Wednesday, October 19, 2016

Past Patterns #211 1894 Victorian Tea Gown and the unfortunate fabric choice

M'kay... In truth I wanted a bright tea gown, and I got it. PP #211 is a very fabric hungry pattern. And when you have 10 yards of cotton sitting around, well you use it! Other than the 1928 slip on evening dress this is the only PP pattern I have sewn.

This pattern has the instructions printed on one large sheet. Not my favorite. Also there were no sizing measurements located anywhere on the pattern or in the instructions. Size 18 is the biggest this thing goes. I figured that is what I would choose since I am always on the larger end of the size charts. Also I found no reference to seam allowances. I dug out my 1928 PP dress patten and saw they were 1/2.

General information and alterations:

The instructions say the gown is designed for a woman who stands 5 feet tall (yes, really, 5 feet no inches). So I knew right away I would have to lengthen it. I added 1.5 inches and added a 3 inch hem allowance. You have to add the hem allowance because the pattern doesn't include it. For reference I am not quite 5ft 4 inches tall. If you are a tall gal you will want to add extra fabric to the yardage amounts. The large gigot sleeves are a somewhat long. I shortened them 1.5 inches in length. I still feel they are a bit too long. The gown has a fairly loose fit in front, but there is a dart. If your chest is larger than 42 inches I would highly recommend a muslin. I am wearing a corset with this. Some say no corsets under a tea gown but I don't care. You can find old ads for "leisure" or "morning" corsets. I figure most women would have worn some kind of support for comfort. Especially if you are large chested.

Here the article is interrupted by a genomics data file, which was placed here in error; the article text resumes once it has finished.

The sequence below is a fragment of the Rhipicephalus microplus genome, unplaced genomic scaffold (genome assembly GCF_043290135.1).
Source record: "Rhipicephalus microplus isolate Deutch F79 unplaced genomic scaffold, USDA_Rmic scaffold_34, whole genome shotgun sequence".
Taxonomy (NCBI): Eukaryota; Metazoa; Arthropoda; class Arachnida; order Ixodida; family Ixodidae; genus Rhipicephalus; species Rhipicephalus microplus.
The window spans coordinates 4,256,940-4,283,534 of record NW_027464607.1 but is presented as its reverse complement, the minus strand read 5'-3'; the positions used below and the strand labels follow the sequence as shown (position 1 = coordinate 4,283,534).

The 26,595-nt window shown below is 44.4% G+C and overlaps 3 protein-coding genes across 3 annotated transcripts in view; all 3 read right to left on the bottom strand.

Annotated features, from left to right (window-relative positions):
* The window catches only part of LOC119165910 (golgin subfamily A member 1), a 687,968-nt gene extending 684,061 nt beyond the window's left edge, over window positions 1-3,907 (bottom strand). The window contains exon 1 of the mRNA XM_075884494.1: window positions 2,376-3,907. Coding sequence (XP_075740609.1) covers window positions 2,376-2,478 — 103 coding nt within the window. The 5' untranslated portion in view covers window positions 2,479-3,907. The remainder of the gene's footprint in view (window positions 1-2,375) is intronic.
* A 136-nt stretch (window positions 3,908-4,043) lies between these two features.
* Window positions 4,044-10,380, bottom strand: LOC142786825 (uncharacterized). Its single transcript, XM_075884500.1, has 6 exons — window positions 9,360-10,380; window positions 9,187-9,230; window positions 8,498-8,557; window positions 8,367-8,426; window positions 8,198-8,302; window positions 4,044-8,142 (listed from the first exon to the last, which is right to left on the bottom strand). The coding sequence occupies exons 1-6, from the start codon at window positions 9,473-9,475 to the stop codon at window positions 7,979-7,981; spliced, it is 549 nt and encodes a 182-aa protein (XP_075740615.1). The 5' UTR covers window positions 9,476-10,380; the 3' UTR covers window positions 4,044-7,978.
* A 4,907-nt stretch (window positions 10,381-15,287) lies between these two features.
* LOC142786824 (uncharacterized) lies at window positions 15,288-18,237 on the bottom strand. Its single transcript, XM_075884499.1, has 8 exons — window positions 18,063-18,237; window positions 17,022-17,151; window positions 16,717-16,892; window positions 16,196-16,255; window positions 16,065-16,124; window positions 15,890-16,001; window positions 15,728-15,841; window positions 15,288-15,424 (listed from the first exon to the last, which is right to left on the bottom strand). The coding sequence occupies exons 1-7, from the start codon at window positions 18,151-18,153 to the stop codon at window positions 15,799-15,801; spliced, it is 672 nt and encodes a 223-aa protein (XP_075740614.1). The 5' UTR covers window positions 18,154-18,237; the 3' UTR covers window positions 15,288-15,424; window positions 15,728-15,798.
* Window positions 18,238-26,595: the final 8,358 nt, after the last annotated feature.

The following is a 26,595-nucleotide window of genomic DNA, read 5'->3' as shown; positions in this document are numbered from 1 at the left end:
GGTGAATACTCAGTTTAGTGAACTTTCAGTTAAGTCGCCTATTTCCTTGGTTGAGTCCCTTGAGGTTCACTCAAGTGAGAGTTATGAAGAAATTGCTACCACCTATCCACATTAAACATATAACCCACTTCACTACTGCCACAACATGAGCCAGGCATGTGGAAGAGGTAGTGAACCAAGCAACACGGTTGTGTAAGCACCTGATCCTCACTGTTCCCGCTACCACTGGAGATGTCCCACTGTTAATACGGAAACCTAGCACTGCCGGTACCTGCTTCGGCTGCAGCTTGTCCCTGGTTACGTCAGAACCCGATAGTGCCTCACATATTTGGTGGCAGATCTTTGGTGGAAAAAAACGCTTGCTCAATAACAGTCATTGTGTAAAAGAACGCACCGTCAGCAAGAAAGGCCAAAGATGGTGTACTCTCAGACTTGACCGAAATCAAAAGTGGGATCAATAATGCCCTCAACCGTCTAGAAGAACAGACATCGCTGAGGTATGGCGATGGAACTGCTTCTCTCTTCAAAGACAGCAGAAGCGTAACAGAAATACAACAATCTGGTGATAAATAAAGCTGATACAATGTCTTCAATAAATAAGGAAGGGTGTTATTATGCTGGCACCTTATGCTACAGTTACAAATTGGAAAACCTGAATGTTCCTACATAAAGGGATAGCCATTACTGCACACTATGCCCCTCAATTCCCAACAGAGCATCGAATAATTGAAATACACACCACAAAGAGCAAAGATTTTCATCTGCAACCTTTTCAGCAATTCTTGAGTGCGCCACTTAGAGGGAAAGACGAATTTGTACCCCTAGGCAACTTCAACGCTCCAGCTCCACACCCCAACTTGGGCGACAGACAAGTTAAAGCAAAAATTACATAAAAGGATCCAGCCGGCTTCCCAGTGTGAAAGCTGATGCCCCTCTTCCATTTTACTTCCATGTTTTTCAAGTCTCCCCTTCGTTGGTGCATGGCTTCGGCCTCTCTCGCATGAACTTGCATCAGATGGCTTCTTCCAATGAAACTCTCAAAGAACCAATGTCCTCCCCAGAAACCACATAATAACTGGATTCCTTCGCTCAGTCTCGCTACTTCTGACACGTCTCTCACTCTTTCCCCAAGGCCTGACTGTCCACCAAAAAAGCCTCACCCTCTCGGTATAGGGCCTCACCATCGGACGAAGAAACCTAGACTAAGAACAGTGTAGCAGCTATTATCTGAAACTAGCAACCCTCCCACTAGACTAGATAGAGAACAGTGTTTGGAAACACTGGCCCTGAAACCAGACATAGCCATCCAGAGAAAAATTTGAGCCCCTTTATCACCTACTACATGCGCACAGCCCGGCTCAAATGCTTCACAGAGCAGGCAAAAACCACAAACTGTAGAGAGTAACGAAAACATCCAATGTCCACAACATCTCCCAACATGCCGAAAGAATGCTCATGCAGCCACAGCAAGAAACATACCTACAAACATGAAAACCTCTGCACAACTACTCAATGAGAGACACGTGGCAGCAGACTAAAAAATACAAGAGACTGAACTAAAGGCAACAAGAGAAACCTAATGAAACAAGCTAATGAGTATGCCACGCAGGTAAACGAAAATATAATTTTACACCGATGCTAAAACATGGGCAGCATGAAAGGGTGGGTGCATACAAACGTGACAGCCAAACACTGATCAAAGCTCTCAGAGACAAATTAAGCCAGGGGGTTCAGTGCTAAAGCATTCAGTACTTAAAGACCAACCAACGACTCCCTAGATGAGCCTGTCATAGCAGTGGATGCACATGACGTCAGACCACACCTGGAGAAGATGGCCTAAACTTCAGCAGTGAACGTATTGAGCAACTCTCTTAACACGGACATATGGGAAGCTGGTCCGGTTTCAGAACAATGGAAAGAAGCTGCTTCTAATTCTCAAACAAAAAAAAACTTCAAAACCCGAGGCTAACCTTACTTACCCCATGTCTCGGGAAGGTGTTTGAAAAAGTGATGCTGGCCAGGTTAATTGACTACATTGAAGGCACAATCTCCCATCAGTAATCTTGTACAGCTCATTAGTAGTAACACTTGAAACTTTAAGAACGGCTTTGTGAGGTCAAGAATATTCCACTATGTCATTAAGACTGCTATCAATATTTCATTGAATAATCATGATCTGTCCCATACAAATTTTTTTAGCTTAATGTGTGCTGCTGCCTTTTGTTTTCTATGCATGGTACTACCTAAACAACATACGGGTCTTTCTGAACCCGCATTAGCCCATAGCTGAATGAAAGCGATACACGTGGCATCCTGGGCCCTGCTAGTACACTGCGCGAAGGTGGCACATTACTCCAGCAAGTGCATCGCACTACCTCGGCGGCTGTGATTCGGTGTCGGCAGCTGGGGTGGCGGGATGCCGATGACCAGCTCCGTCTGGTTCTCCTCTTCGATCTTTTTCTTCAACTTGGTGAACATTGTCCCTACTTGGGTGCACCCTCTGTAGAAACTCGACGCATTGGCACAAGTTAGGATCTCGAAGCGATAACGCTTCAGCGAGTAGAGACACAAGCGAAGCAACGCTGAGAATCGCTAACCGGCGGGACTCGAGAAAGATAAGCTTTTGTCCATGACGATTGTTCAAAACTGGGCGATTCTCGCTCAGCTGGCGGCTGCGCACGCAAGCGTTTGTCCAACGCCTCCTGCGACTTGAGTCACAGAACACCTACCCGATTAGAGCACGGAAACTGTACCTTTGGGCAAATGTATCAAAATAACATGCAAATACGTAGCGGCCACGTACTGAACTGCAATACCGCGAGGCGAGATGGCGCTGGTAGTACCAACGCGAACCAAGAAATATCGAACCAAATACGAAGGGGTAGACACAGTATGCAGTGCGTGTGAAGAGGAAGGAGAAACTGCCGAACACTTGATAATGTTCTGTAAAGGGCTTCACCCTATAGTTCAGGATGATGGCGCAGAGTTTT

Pretty clear and concise. On the fly front the directions say sew wrong sides together. Nope. It's right sides together. There is a missing dot/mark on the yoke for matching up yoke and gown top. Just use the center front as your dot/mark guide. There were no other issues with the directions. They really don't give very clear directions on where you are tacking the sash to the back pleats. I had to kind of wing it. The directions are wordy and limited in drawn diagrams.

What I love:

This is a very elegant 1890s tea gown. I think the style lines would be best in a solid silk, cotton or something with a very sparse pattern. The lovely Watteau pleats get lost in overly patterned fabric like mine. If you are planning on using a cotton fabric it is best to use a lace as your yoke ruffle. I tried it with my fashion fabric and it was too thick and frumpy looking. The lace looks better. I also love the fly front closure. The buttons are hidden under the fly and it gives a nice clean finish. Also if you suck at making button holes, well no one will see them. I would like to remake this at some point in a solid silk. I think it would look very rich and elegant. However, I don't have much occasion to wear a tea gown so......

The end:

I don't recommend this for a beginner due to the sparse instructions. I am glad I made it since I have had the pattern for so long.

 Sorry for the slightly fuzzy picture. My camera was being an utter wanker.


  1. This is so cute! The lace was a great choice. Such a shame the pattern was a little problematic.

  2. I agree, the lace was a good choice. I've seen it made up all fabric and it did look frumpy. We don't need that. It looks very Summery.
    You'll find this is great to have if you do fashion shows in the future. I was able to drive in mine with underpinnings on, and then drive home much more comfortable than changing in & out of modern clothes.

    1. I never thought of that! I will keep tea gown travel in mind for my next event.

  3. I'm 4'11" and I'm super intrigued by the idea of a gown I don't have to shorten! Did it really take 10 yards of fabric?